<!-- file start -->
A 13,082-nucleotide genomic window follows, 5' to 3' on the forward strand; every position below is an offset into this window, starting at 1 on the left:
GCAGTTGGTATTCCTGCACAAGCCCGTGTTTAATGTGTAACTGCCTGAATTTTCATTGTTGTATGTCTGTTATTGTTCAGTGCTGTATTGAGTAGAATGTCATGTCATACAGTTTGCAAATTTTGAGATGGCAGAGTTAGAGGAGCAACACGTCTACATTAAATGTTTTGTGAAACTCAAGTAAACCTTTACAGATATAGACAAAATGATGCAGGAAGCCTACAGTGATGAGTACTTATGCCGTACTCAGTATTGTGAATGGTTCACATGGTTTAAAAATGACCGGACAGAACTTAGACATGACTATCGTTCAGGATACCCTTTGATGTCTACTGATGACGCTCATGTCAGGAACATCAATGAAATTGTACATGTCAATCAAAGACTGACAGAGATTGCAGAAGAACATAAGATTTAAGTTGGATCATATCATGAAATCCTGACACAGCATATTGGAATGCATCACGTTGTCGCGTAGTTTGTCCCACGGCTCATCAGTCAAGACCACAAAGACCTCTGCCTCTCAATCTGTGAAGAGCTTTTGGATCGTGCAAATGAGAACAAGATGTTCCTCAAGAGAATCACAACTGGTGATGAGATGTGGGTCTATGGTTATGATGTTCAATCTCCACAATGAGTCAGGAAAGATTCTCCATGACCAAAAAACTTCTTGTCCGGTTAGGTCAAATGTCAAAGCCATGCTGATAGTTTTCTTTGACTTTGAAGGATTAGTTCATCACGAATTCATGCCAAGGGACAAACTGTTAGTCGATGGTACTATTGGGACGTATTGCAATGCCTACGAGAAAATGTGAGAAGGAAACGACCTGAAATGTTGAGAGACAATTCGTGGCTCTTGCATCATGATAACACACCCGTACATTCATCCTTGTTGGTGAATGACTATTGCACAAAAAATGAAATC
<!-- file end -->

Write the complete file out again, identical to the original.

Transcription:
A 13,082-nucleotide genomic window follows, 5' to 3' on the forward strand; every position below is an offset into this window, starting at 1 on the left:
GCAGTTGGTATTCCTGCACAAGCCCGTGTTTAATGTGTAACTGCCTGAATTTTCATTGTTGTATGTCTGTTATTGTTCAGTGCTGTATTGAGTAGAATGTCATGTCATACAGTTTGCAAATTTTGAGATGGCAGAGTTAGAGGAGCAACACGTCTACATTAAATGTTTTGTGAAACTCAAGTAAACCTTTACAGATATAGACAAAATGATGCAGGAAGCCTACAGTGATGAGTACTTATGCCGTACTCAGTATTGTGAATGGTTCACATGGTTTAAAAATGACCGGACAGAACTTAGACATGACTATCGTTCAGGATACCCTTTGATGTCTACTGATGACGCTCATGTCAGGAACATCAATGAAATTGTACATGTCAATCAAAGACTGACAGAGATTGCAGAAGAACATAAGATTTAAGTTGGATCATATCATGAAATCCTGACACAGCATATTGGAATGCATCACGTTGTCGCGTAGTTTGTCCCACGGCTCATCAGTCAAGACCACAAAGACCTCTGCCTCTCAATCTGTGAAGAGCTTTTGGATCGTGCAAATGAGAACAAGATGTTCCTCAAGAGAATCACAACTGGTGATGAGATGTGGGTCTATGGTTATGATGTTCAATCTCCACAATGAGTCAGGAAAGATTCTCCATGACCAAAAAACTTCTTGTCCGGTTAGGTCAAATGTCAAAGCCATGCTGATAGTTTTCTTTGACTTTGAAGGATTAGTTCATCACGAATTCATGCCAAGGGACAAACTGTTAGTCGATGGTACTATTGGGACGTATTGCAATGCCTACGAGAAAATGTGAGAAGGAAACGACCTGAAATGTTGAGAGACAATTCGTGGCTCTTGCATCATGATAACACACCCGTACATTCATCCTTGTTGGTGAATGACTATTGCACAAAAAATGAAATC